• For an ITX machine with no direct airflow the VRM temps are nothing short of amazing, 65C peak on a high current load. The "IHS" on these exposed top MOSFETs do improve surface side heat dissipation while regular MOSFETs with no exposed top has more reliance on sinking heat through PCB layers.
  • The 5+2 true 60A phases layout (intersil exposed powerstages, 12K Nichicon capacitor) is still by far the best rated and costliest Z390 ITX VRM in market.
  • Runner ups in the Z390 ITX VRM race are sporting around 6+2 true 40A TI NEXFets or 40A IR3553s which are still very good attempts. Some do go as low as 3+2 true phases. The phantom ITX would otherwise best handle the i9-9900K without a doubt. In Z390, ASRock's still the most commited vendor doing ITX boards and I'd hope for more competition in this area.

Overclocking - Memory
It's something worth talking about. The memory overclocking headroom is massive. It board takes cold booting on high speed memory (4000MHz+) like a piece of cake if your CPU specimen is up to scratch (sample's IMC capability). Unlike it's predecessor that allows you to scale with memory clocks and IMC voltages up to 1.2V IO 1.35V SA and 1.5V VDIMM, this board tops out at 1.8V/1.8V and 2.2V respectively, the fully unlocked memory overclock capability allows extreme overclockers to run their favourite Coffeelake+ 4000MHz+ C12-11-11-28-1T profile with tuned subtimings.

Example, what OCN's Benchmark Editor "mllrkllr88" did:
https://www.overclock.net/forum/1805...l#post27757904
Spoiler!


My daily Google Stressapptest stable 4000MHz C16-17-17-38-1T profile based on [email protected]'s 8Gx2 Single Side Maximus Apex/Gene profile still works.
  • NO cold boot training drift shenanigans, proper RTL IOL alignment
  • NO extended POST times from memory training sequences, failed POST or multiple retry.
  • Google stressapptest ranks as one of the best memory stress testing tools.
    https://rog.asus.com/forum/showthrea...ry-stress-test

The Good
General
  • USB C (2 lane thunderbolt) Power Delivery Charging up to 36W, works with PD charging laptops, phones, tablets. I recall that this TI + Alpine Ridge combo provided me with a Pixel 2 charge time from near zero to full that's about 10 minutes faster than the Google 18W stock charger
  • Consistent Wireless AC 9560 2x2 MIMO NIC, decent gain at 5GHz even at 10 meters from router with some obstruction.
  • AC9560 paired perfectly with XBone wireless controller, the same Miracast connection to the living room TV at [email protected] works as well
  • 3 Fan headers - based on user feedback, they've changed the 1 PWM+DC + 2 PWM header layout to 2PWM+DC + 1 PWM only header, good effort in improving the board's suitability for fan RPM control with a larger variety of fans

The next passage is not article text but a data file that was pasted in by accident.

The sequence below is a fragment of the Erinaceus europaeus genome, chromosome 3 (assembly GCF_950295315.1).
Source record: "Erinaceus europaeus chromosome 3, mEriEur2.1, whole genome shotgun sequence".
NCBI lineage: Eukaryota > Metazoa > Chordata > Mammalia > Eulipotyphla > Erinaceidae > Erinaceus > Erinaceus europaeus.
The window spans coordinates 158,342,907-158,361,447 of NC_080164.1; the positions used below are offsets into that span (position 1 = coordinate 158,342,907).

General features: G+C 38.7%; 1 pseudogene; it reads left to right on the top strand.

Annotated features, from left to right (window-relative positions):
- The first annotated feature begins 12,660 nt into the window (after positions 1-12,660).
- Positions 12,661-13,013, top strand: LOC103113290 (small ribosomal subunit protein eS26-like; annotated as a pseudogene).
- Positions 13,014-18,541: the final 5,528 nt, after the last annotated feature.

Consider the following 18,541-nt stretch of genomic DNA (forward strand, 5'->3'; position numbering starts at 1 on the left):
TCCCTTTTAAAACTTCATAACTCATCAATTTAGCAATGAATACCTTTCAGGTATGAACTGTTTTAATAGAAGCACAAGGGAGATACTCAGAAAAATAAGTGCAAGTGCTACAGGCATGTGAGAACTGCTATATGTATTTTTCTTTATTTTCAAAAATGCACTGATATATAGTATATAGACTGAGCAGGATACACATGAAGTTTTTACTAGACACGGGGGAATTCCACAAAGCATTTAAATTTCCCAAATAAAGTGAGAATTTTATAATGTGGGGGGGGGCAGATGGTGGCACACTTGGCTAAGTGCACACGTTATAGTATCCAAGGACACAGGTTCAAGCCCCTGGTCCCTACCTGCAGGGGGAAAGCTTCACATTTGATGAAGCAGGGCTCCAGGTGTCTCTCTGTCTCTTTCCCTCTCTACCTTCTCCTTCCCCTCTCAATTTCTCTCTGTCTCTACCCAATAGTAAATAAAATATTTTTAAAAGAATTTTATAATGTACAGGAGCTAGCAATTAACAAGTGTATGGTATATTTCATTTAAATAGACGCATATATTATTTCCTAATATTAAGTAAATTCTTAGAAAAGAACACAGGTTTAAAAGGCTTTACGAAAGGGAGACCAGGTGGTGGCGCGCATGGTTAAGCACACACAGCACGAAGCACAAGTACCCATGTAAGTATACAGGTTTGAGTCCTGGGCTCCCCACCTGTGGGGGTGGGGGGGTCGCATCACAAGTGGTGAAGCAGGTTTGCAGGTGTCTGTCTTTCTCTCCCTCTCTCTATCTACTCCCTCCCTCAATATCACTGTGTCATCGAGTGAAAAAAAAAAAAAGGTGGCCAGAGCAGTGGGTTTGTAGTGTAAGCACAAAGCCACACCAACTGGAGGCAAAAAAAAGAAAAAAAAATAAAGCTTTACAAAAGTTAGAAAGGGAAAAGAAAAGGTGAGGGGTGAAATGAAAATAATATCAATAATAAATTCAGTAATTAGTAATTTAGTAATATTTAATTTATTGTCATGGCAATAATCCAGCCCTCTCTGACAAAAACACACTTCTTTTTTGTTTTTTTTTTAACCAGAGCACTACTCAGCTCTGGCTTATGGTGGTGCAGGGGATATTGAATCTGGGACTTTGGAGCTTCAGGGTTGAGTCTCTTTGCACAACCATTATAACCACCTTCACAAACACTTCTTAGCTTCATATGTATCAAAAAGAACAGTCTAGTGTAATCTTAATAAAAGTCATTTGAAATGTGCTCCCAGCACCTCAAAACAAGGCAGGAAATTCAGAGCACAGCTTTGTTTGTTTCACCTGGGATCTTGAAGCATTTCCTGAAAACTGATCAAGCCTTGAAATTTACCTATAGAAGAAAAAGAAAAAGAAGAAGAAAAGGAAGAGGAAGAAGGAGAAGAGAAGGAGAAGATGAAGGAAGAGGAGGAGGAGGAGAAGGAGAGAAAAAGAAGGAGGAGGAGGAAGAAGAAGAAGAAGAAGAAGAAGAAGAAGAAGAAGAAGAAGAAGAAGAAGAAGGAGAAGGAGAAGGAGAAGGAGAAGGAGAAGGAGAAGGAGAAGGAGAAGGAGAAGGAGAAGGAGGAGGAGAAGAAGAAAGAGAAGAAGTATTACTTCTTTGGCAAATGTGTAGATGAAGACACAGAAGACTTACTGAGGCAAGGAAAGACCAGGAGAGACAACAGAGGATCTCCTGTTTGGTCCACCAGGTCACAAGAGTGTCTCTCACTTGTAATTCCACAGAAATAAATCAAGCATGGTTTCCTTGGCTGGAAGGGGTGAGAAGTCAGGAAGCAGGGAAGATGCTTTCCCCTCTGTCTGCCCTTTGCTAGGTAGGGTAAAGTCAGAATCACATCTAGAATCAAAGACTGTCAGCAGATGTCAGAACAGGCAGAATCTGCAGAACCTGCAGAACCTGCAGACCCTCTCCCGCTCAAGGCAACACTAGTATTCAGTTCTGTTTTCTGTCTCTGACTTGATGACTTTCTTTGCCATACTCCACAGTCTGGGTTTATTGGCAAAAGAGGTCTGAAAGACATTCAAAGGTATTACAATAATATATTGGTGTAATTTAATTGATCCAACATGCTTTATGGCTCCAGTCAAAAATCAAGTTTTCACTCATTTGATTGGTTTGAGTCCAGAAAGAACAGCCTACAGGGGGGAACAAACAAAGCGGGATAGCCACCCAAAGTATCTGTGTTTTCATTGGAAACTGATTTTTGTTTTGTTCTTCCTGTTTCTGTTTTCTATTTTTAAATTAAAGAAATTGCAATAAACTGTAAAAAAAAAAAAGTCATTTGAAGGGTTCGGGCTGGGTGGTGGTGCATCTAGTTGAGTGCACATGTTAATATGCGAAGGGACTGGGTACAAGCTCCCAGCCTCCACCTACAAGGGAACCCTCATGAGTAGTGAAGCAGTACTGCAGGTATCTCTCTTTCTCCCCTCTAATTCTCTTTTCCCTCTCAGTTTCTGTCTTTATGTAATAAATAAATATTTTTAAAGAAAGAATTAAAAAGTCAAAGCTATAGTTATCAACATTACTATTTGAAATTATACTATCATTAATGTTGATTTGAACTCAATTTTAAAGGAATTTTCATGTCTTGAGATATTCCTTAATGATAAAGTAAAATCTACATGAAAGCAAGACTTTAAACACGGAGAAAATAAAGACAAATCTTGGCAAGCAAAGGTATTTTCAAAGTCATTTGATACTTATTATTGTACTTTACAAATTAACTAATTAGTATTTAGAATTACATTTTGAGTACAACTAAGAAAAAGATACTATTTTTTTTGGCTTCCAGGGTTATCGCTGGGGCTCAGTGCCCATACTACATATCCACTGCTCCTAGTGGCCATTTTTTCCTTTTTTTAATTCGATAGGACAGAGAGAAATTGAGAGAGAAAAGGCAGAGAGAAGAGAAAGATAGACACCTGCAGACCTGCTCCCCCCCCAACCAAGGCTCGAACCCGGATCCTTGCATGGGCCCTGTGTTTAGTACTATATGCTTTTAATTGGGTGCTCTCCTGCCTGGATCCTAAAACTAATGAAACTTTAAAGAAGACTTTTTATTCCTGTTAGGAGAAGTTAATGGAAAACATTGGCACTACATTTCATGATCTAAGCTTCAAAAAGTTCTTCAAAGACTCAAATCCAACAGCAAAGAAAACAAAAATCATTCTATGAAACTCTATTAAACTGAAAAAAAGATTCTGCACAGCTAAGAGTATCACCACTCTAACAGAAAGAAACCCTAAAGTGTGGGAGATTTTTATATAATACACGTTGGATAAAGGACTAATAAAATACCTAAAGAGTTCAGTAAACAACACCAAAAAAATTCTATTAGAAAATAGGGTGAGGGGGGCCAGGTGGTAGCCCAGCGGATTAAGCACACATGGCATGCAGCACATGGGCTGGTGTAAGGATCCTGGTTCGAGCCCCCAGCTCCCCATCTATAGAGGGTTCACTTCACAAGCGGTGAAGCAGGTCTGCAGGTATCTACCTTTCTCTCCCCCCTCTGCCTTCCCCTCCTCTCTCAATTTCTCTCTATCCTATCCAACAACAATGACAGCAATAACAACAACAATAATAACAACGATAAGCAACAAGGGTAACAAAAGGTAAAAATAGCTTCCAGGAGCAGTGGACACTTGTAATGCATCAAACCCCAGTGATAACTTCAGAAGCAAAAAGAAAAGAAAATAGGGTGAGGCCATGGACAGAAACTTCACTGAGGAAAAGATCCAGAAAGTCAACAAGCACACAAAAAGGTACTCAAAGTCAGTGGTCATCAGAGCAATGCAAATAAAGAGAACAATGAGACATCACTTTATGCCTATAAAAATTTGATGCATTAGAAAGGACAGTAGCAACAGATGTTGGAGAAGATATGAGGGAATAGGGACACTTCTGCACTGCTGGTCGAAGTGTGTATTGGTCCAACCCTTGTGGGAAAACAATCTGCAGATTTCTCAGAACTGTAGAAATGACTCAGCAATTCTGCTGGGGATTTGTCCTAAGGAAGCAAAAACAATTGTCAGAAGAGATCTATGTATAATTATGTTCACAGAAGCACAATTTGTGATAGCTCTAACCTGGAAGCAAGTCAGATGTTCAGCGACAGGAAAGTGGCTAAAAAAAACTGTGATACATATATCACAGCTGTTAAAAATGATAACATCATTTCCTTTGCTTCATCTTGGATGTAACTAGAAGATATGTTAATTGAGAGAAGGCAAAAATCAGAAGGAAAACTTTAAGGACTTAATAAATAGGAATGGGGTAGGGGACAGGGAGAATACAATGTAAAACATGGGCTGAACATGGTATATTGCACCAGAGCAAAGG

• Phenomenal POST times even with heavy memory overclocks and discrete GPU (5.9 sec warm, 7.3 sec cold boot). Abit under it's predecessor.
  • No DPC latency issues


Overclocking
  • As of beta BIOS L1.33, ASRock has adopted Asus's adaptive voltage mode which is a hybrid of offset mode (applied only on turbo ratios)
    while on non-turbo state it reverts to default Intel SVID based adaptive vCore scaling. Previously only Asus offered "Adaptive", "Offset", "Manual".
  • The Z390 ITX with the highest attainable power limit and current output with 5 true 60a phases on the core. Though it'll be nicer if ASRock did a 6+1 layout!
  • While the thermal pads from last year's model appeared to be of better quality over the stock pads of this year, the improved VRM sink has overall delivered better cooling than the Fatal1ty ITX.
  • Heat output under heavy load on back side of mobo/VRMs doesn't burn the rear cable management chamber and tightly routed cables of a case like the Fractal Design Nano S at all with no airflow at this region.
    (attainable in real world without package limit or temp throttling).
  • 4000MHz CL16-17 is not a wild target as long as your CPU lottery is decent with a pair of ss Samsung-B IC based RAM kit
  • P/C state overclocking with SpeedShift enabled works without issues


Closing comments
I'm guessing it's cost pressure, minor compromises were made with VRM pad choices but they're probably just cents of savings. Despite this matter, the VRM heat sinking capability is an overall upgrade over Fatal1ty ITX. That aside, ASRock pretty much delivered overall upgrades with a US$10 topup. Since the component choices are quite expensive with upgrades including AC9560, increased chipset costs, dual m.2, better VRM heat sink, added LN2 features/fully unlocked but yet no real upcharge for potential EXOC induced RMAs.. I've seen zero spec downgrades aside from a SATA port count reduction from 6 to 4 accomodate dual M.2 2280 slots. The rear USB IO are still fully controlled by the Intel chipset's native USB controller.

The Phantom ITX BIOS is pretty much the fully 'unlocked' ASRock BIOS. It's a new venture on their ITX series so some new additions in the BIOS are slightly rugged with incoming bug fixes. I've been using the first BIOS till the current beta, the only outstanding issue left only applies to memory training extreme memory overclocks (near LN2 or only "benchmark-only stable" territory) and perhaps hopefully use of lowest possible default IA AC/DC load line values for lower SVID telemetry under offset modes to avoid "VID boosting" on heavy positive/negative VID offset OCs for better control over vCore voltages under load in newer BIOSes. So far, ASRock TSD's been very receptive to user feedback in area of calibration and bug fixing. I've had several personal experiences giving BIOS feedback through their TSD since the Fatal1ty ITX. Minor outstanding issues should be fixed in due course.